Temple of diverse sounds
The Guide chatted with UK-based singer Shivali who is out with her second album, The Urban Temple, which includes devotional songs with elements of R&B, Rock and Pop
Born and bred in the UK, singer Shivali Jai Patel (she prefers to be known by her first name) chucked her career as a journalist at 25 to focus on contemporary devotional singing. Her bhajans reinterpret traditional compositions and incorporate elements from genres as diverse as R&B, Rock ‘n’ Roll and Pop.
Her first album, The Bhajan Project, was released in 2010. She’s ready with her second album, Urban Temple, which includes bhajans like Vaishnava Janato, Jai Jai Radha Ramana and Madhura Madhura. Her first album reached the iTunes Top 10 international charts. Speaking about her sound of music, Shivali says, “My devotional music is contemporary and represents the sounds of this generation.”
It was tough to bring out her albums as she had to convince record companies of her ‘non-Bollywood’ music. “Art is not meant to remain fixed; it is fluid and continuous, and shouldn’t be based on what is fashionable because fads aren’t constant,” she explains.
Shivali began work on her first compositions (for The Bhajan Project album) at 15 along with her best friend Arjun (who is now a UK-based singer, songwriter and producer). “We were two 15 year-olds bored on a Saturday trying something new. He couldn’t connect with bhajans while I loved them, and the idea was to draw people who weren’t fans of devotional music to it. The Bhajan Project was born from a complete experiment. When a record company signed me I had a rough demo with five tracks. I built the album to nine and reworked a lot of it.”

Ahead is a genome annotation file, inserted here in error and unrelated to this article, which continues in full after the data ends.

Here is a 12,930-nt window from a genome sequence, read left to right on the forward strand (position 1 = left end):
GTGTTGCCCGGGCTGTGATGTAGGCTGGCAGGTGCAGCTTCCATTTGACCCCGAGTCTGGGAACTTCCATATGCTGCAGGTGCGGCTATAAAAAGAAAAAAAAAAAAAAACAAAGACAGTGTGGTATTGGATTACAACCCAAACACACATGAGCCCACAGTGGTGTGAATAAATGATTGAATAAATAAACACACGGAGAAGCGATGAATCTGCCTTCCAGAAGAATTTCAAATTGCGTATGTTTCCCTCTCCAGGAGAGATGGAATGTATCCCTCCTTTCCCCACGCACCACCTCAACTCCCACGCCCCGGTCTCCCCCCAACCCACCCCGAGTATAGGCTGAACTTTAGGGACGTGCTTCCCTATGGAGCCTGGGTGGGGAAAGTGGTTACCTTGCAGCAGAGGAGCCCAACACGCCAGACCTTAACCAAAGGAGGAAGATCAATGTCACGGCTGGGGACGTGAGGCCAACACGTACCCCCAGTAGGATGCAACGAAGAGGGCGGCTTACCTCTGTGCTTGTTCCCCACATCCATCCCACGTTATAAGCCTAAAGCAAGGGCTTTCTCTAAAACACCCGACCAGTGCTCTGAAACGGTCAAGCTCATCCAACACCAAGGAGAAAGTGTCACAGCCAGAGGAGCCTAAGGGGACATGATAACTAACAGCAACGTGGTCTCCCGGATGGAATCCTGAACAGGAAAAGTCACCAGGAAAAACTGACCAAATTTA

She plays several instruments, and has learned ballet and Kathak. She admits that her latest album is more mature in production and sound. “Arjun and I have come a long way since The Bhajan Project, so we experimented in bringing flavours of different instruments. You’ll hear Gujarati songs like Mara Ghat Main Birajtha Shrinathji to chants such as Aum Namah Bhagavate Vasudevaya, a Bengali bhajan called Chandra Bala Shobitham and a couple of popular Art of Living bhajans,” she explains.
Shivali is unpertubed despite the fact that her Bhajan renditions might raise eyebrows: “The album’s modern vibe is meant to represent today’s life. You don’t have to be ‘traditional’ or ‘conventional’ to be a lover of the Lord. The bhajans connect with the never ageing soul. Religion is a relationship between the Lord and you; it’s your right how to establish it or live it,” she concludes.